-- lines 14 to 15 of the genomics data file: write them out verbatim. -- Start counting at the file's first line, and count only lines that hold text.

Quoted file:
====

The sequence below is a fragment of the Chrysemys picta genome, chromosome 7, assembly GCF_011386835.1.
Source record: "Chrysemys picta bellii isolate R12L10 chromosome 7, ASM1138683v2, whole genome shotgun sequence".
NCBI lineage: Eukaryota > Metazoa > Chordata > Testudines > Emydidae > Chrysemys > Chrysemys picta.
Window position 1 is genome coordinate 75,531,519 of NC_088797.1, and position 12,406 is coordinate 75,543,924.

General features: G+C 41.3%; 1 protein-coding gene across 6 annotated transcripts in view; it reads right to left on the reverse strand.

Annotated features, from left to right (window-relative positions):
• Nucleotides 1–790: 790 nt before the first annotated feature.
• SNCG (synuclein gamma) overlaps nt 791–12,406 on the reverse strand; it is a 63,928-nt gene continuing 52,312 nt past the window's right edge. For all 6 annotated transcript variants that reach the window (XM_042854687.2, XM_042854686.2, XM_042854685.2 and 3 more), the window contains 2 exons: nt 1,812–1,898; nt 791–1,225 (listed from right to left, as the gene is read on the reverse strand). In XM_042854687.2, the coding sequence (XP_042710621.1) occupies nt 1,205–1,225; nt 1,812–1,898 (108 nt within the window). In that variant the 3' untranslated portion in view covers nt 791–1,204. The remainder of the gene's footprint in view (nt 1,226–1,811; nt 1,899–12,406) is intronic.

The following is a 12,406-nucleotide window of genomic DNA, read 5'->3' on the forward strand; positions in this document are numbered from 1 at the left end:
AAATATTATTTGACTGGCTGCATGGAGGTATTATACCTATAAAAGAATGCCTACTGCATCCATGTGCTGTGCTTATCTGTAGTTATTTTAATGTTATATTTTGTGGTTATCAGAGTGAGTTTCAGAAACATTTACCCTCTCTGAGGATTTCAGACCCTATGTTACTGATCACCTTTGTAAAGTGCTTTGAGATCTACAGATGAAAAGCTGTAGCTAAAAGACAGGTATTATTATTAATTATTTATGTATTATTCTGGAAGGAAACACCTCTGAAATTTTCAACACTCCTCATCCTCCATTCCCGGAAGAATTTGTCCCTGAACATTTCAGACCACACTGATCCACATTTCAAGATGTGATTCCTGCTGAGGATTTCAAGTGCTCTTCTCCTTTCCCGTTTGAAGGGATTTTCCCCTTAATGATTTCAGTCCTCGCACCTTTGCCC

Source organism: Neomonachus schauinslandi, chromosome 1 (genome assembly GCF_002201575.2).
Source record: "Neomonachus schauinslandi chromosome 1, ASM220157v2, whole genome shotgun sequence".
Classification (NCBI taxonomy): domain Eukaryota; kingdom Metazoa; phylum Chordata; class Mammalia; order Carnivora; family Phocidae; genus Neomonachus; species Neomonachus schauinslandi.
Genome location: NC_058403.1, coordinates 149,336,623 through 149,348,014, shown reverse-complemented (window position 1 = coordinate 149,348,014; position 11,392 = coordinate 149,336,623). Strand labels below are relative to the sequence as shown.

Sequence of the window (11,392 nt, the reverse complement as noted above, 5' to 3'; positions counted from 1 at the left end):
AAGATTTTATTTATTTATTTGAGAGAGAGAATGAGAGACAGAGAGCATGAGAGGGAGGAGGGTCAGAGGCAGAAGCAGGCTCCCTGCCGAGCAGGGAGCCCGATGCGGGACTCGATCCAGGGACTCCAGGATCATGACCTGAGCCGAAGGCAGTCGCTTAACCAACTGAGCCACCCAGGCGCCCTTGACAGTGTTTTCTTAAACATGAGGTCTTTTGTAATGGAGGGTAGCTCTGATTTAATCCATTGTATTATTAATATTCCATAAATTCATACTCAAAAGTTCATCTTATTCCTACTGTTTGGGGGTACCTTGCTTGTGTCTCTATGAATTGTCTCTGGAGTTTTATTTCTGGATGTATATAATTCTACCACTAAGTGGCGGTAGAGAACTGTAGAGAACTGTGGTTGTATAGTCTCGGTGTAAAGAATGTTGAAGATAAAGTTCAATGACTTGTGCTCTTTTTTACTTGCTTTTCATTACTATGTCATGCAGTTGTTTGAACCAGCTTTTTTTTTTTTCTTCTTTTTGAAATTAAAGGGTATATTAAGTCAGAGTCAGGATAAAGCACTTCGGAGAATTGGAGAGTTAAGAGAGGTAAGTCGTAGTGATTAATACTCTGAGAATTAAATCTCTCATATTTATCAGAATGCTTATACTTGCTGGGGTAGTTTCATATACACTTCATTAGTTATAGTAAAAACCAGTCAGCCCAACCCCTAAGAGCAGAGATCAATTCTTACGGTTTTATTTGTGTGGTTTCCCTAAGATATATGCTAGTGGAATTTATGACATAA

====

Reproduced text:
Genome location: NC_058403.1, coordinates 149,336,623 through 149,348,014, shown reverse-complemented (window position 1 = coordinate 149,348,014; position 11,392 = coordinate 149,336,623). Strand labels below are relative to the sequence as shown.

Sequence of the window (11,392 nt, the reverse complement as noted above, 5' to 3'; positions counted from 1 at the left end):